By backing a new Charter for Budget Responsibility, the main political parties in Britain want to persuade you that they’re legally obliged to balance the books within three years. Fortunately, it’s not a serious commitment.
In reassuringly convoluted terms, the charter actually sets itself: “A forward-looking aim to achieve cyclically-adjusted current balance by the end of the third year of the rolling, five-year forecast period.”
This is supported by “an aim for public sector net debt as a percentage of GDP to be falling in 2016-17”, effectively confirming that the budget has to be in surplus by that year. The phraseological genius here, of course, is to specify aim and not commitment.
When the Bank of England was made operationally independent in 1998, it was told to aim for a medium-term inflation rate of 2%. Inflation (on the chosen consumer-price index) stayed above 2% every year from 2005 to 2013. Yet the bank was not forced to raise interest rates, and actually found scope to relax monetary policy, as it never ceased to pursue the “aim”. This year, inflation has finally dropped below 2% – the medium term just turned out to be eight years, rather than 2-3 as previously assumed.
Because the charter’s aims are so vague, the shadow chancellor, Ed Balls, was able to sign up to it within minutes of its release. Balance is only needed in the “current budget”, which means that he (and coalition parties, if re-elected) can continue to borrow for publicly-funded infrastructure projects and other capital spending, within the new rules.
And because the balancing commitment applies to the “cyclically adjusted” deficit (which essentially assumes the economy remains at a normal level), the current budget could still be unbalanced in 2017. The chancellor will simply explain that the economy has still not returned to full capacity, so that spending will be lower (and tax revenue higher) once it fully emerges from cyclical downturn.
It might seem underhand, but in an uncertain world, these fiscal loopholes are sensible, even essential. Committing the government to balancing the budget in 2017/18 – in anything other than the charter’s deliberately vague terms – would tie policymakers’ hands in ways that damage still-fragile investor and consumer confidence. Despite setbacks this year, the budget deficit is already on course to disappear during 2017/18 and move into a small surplus in 2018/19, according to the independent Office for Budget Responsibility.
If all goes well, there will be no recurrence of unexpected shocks such as the financial meltdown of 2008, which forced the previous government to run a wide deficit as it rescued the banks and absorbed the rise in welfare costs. But it is by no means guaranteed. The risks include a further euro zone downturn, more international conflict, and a possible household-sector crisis when interest rates start rising again.
If problems recur in the financial, corporate or household sectors, pushing the economy back towards recession, higher budget deficits are usually the most effective countermeasure. Governments which borrow more in the short term can bring forward the moment when a revived economy allows them to start paying down debt – a lesson of which the US has shown better understanding than Europe in the years since 2008.
That’s because the public deficit can revive the economy if the private sector is investing too little (or saving too much) to keep GDP growing.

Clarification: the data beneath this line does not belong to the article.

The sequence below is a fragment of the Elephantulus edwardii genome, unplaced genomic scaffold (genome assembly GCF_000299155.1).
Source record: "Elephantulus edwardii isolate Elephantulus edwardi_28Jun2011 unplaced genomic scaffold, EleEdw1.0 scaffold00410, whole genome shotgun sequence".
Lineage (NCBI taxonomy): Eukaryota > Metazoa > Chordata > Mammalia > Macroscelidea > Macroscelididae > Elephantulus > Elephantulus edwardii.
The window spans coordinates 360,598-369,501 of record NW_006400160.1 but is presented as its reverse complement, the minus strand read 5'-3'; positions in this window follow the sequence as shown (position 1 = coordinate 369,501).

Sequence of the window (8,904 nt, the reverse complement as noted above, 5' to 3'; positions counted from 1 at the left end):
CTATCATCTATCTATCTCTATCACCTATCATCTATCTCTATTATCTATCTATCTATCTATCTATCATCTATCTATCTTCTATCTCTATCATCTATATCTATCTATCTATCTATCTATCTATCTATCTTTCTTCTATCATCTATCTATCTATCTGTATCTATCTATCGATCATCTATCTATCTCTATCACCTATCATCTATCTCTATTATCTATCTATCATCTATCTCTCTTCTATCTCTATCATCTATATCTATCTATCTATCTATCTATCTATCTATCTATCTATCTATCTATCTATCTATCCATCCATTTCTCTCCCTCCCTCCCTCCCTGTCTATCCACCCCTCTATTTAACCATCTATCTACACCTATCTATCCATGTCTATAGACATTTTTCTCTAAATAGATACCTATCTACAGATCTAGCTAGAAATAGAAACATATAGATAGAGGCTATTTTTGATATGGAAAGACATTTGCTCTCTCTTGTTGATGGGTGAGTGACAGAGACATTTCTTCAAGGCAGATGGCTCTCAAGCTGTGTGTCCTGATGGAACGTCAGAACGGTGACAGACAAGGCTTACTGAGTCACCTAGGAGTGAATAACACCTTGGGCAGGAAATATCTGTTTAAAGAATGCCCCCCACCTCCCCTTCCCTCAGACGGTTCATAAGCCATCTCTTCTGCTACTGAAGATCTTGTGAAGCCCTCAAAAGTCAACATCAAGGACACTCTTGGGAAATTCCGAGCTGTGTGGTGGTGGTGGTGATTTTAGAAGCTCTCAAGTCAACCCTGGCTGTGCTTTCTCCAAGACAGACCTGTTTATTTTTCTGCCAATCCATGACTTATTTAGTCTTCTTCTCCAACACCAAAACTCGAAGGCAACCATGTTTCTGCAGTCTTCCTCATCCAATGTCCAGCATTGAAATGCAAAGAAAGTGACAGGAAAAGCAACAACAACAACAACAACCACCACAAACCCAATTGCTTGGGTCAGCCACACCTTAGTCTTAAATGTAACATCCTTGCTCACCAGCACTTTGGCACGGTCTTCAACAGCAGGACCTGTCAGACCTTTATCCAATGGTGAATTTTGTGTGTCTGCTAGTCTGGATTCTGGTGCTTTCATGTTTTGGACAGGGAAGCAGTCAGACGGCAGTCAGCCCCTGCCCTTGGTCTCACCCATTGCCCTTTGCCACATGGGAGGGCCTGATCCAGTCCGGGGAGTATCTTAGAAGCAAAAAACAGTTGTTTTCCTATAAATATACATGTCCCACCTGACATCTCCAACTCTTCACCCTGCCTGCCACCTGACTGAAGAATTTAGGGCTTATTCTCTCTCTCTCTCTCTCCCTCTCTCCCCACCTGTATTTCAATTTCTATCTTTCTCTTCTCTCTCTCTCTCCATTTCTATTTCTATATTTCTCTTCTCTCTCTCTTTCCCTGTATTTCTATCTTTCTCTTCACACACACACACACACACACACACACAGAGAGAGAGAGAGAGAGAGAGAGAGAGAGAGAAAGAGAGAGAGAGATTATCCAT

If GDP doesn’t grow, then the only way to halt the rise in public debt is to impose massive budget cuts – which may be self-defeating, as they further delay the return to growth. The present chancellor, after tightening the budget plans in 2010, suffered an interruption of growth until 2013. That three-year derailment is the principal reason why he missed the original (2015) budget-balancing target, and must enforce unprecedented public-service cutbacks if he is foolish enough to interpret the new target literally.
Martyrs to Maastricht
The euro zone gives a sad reminder why rigid budget parameters are the height of fiscal irresponsibility. More than 20 years ago, prospective members of the European Monetary Union signed up to the Maastricht Treaty’s “convergence criteria”, which included commitments to keep fiscal deficits below 3% of national output (GDP) and public debt below 60% of GDP.
Where are they now? The overall fiscal deficit for the 18-member euro zone finally dropped below 3% of GDP last year. But some big members (including Spain and France) are still well above this, and others (notably Italy and Germany) have squeezed below it only by stubbing out their GDP recovery.
Meanwhile euro zone public debts have risen inexorably, to average 93% for the whole zone, with only the micro-states of Estonia, Latvia and Luxembourg still below 60%. This is because of, and not despite, attempting to keep fiscal deficits down at times (before and after 2008) when letting deficits widen beyond 3% of GDP was the only way to keep their economies growing. Without such growth, public debts rarely fall in relation to GDP.
In reassuring contrast, the UK’s new charter leaves future chancellors much scope for running wider deficits without breaking the rules. Financial markets would be worried were it not so. The polite fiction of de-politicised monetary policy, via central bank independence, was rightly discarded when finance ministers and bankers lined up together to combat the crash of 2007-8. Depriving policymakers of fiscal discretion is an even more dangerous idea, unless we suddenly enter a world with no unforeseen shocks. Balanced-budget laws have never lasted. Luckily, the UK’s new charter doesn’t even pretend to be one.